Posted by: Ken Homer | August 9, 2008

M. King Hubbert, Peak Oil and Ridin’ the Slide

In the past two months I have attended a couple of presentations by the Post Carbon Institute, a think tank working on how to live in the age of peak oil and beyond. They make a very convincing case that the age of cheap gasoline is over.

The shift to a non-oil-based economy is going to be an interesting ride!

Back in 1956, a highly respected geoscientist by the name of M. King Hubbert, who worked at Shell Oil, stunned many of his colleagues when he introduced the Hubbert curve and his prediction that oil production would peak in the USA between the late 1960s and early 1970s.  This did in fact happen.

In 1976 Hubbert extended his prediction of peak oil production for the entire world and claimed that it would peak in 1995 (based on then current trends.). While controversial at the time, recent developments in the world’s oil production seem to be validating his theory.

Here is a two minute video clip of Hubbert explaining his theory to a man whose dress and style will evoke a few memories for anyone who lived through the 1970s

And here is another two minute clip that dramatizes what we are up against:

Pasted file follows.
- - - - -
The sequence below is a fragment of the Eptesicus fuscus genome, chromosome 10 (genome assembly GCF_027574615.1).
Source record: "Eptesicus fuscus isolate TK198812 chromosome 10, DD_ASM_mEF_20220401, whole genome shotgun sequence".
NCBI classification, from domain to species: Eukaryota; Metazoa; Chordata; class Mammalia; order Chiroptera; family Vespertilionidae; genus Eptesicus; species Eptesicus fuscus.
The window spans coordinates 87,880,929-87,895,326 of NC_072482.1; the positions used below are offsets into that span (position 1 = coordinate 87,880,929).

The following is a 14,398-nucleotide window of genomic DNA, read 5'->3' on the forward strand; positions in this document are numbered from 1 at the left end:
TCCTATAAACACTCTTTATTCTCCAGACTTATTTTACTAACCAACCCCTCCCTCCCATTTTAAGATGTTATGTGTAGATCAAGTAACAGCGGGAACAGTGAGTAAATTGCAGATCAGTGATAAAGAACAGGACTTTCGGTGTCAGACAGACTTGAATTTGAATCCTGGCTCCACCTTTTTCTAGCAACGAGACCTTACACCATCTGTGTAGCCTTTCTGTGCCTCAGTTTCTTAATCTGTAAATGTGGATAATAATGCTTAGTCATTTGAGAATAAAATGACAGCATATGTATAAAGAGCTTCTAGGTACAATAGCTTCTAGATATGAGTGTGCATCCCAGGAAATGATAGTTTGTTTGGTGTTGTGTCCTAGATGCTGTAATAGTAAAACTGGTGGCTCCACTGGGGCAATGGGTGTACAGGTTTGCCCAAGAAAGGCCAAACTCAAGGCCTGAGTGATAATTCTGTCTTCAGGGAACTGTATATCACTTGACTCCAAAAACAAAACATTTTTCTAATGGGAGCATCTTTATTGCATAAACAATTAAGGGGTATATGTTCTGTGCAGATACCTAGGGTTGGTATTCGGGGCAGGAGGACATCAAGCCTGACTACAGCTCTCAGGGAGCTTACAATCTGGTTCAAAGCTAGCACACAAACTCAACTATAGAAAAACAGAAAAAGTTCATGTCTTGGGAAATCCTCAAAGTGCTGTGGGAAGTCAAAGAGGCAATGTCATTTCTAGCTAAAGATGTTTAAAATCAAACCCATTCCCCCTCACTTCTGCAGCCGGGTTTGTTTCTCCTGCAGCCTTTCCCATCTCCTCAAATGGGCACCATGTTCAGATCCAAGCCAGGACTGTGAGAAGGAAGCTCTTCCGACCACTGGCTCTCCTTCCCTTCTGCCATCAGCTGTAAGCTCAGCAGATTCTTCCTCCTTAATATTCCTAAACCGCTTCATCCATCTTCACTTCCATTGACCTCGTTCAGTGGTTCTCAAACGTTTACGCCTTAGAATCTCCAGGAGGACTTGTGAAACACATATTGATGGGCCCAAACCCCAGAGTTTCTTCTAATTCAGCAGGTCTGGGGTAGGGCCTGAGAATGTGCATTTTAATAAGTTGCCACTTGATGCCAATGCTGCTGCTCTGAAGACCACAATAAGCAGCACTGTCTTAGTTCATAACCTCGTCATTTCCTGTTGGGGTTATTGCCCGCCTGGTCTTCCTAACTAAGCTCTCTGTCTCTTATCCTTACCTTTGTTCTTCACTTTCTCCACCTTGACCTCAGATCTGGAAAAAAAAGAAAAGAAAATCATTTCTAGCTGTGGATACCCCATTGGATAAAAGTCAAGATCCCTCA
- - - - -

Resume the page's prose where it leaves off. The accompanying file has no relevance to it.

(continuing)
Whether you believe we are have passed, are passing, or are approaching peak oil, the indications are clear – very large shifts are underway that have profound implications for how we organize ourselves at the level of communities, societies, nations and as a globally interconnected people.

In the USA our infrastructure is heavily dependent on oil for the delivery of crucial services including food and heating oil. Breakdowns in these systems imperil the lives of millions and threaten the economic well being of the middle class. Some people are preparing by stocking up on food and ammunition. Others are on the ground working to build resilient communities that have strong local bases for self-sufficiency.

What about you? Do you think this is just hype? Another doomsday scenario cooked up by crazy environmentalists? Or is it real and serious and something you need to pay attention to, even do something about?

What do you think is an appropriate response?

I want to thank my friend Charles Savage for alerting me to both of these clips.

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